Trinity and LEADiscipleship

Trinity and LEADiscipleship

Trinity and LEADiscipleship

Leading and being led in the image of the triune God

By K. Lindsay Oaks

(North America Regional CEO, The HuD Group)

LEADiscipleship Review

As a  subtitle for our ‘LEADiscipleship’ theme for The HuD Group’s 20th anniversary year, we have the following: becoming a fuller fisher, friend and follower of Jesus Christ (HuD Group, 2023). 

We have defined a disciple as “a person (or entity) who through the Holy Spirit is continually pursuing intimacy with the Father, imitating Jesus Christ and influencing others to do likewise, all in response to the loving call of God” (HuD Group, 2023). 

Already, one can see in our definition of a disciple, trinitarian language: 

  • A disciple pursues intimacy with God the Father
  • A disciple imitates Jesus Christ
  • A disciple is guided and empowered by the Holy Spirit in the above and to influence others.

Why is the Trinity so important in LEADischipleship?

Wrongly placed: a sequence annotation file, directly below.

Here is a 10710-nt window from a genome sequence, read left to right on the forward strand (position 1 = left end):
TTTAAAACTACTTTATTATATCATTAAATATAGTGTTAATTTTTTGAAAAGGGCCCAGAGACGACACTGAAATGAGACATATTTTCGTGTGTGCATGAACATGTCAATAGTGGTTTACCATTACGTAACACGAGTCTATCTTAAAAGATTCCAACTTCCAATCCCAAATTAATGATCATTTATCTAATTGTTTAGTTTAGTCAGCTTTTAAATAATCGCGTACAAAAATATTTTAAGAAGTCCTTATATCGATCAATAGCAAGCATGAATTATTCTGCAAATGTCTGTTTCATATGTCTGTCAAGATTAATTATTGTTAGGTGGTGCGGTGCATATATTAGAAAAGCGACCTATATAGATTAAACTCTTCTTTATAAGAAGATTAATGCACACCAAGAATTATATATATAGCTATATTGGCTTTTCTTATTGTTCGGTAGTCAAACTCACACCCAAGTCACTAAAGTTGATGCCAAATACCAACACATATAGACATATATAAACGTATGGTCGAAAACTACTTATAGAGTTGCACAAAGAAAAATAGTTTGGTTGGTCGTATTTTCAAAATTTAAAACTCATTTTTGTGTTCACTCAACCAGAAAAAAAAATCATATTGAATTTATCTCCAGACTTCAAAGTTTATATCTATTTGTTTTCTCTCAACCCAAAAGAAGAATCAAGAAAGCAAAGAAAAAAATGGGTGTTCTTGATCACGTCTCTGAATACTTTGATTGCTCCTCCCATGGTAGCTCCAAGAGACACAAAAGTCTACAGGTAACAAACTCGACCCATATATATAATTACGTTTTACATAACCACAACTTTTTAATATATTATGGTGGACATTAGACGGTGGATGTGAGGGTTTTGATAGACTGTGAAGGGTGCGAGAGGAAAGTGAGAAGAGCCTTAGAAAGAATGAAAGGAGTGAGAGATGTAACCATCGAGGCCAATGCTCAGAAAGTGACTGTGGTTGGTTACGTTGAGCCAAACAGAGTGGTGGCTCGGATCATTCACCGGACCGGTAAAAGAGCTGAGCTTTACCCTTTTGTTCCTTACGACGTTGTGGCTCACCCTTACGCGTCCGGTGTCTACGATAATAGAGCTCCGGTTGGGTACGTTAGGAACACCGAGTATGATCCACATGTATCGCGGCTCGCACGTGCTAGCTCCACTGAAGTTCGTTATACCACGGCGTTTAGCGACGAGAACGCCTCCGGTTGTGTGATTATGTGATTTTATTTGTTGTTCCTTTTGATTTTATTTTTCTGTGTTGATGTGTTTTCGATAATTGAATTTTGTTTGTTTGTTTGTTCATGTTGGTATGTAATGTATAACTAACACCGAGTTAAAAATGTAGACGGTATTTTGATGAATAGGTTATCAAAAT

If we are to lead like God and the essence of discipleship is to become and behave like God, in whose image and likeness we were first created (Genesis 1:26-27) and fell from (Romans 3:23), then we had better know what this God really is like in the first place. How can we become and behave–whether in leadership or discipleship–like someone we have no clue about or don’t know well enough?

And as we also see from the above definition of a disciple, although all three are inseparably related (in fact, one) and each person of the Trinity feeds into what the other does in our discipleship, each person also takes the lead on behalf of the entire Godhead in any particular activity or component of our discipleship: intimacy (Father), imitation (Jesus), influence (Spirit). We will soon see another example of this in the parts played in our salvation itself.

Trinity and LEADiscipleship: The Understanding

Why is the Trinity so difficult to understand? 

The notion of God as Trinity is the foundation of all Christian thought, and yet we frequently dismiss the Trinity because it is so difficult to understand (Rohr, 2022). We have dualistic minds and the trinity is not dualistic.

  • Think of the number TWO – when there are two things, they are always in competition with one another. Dualism has to compare and one side is higher and one side is lower. 
  • Now think of the number THREE—the principle of three is always dynamic, it keeps you moving and flowing (Rohr, 2021). The principle of the Trinity was made to defeat the dualistic mind. God is not one, God is not two, God is three. 

Explanation of the Trinity

  • God is formlessness (the Father)
  • God is form (the Son)
  • and God is the very living and loving energy between those two (the Holy Spirit).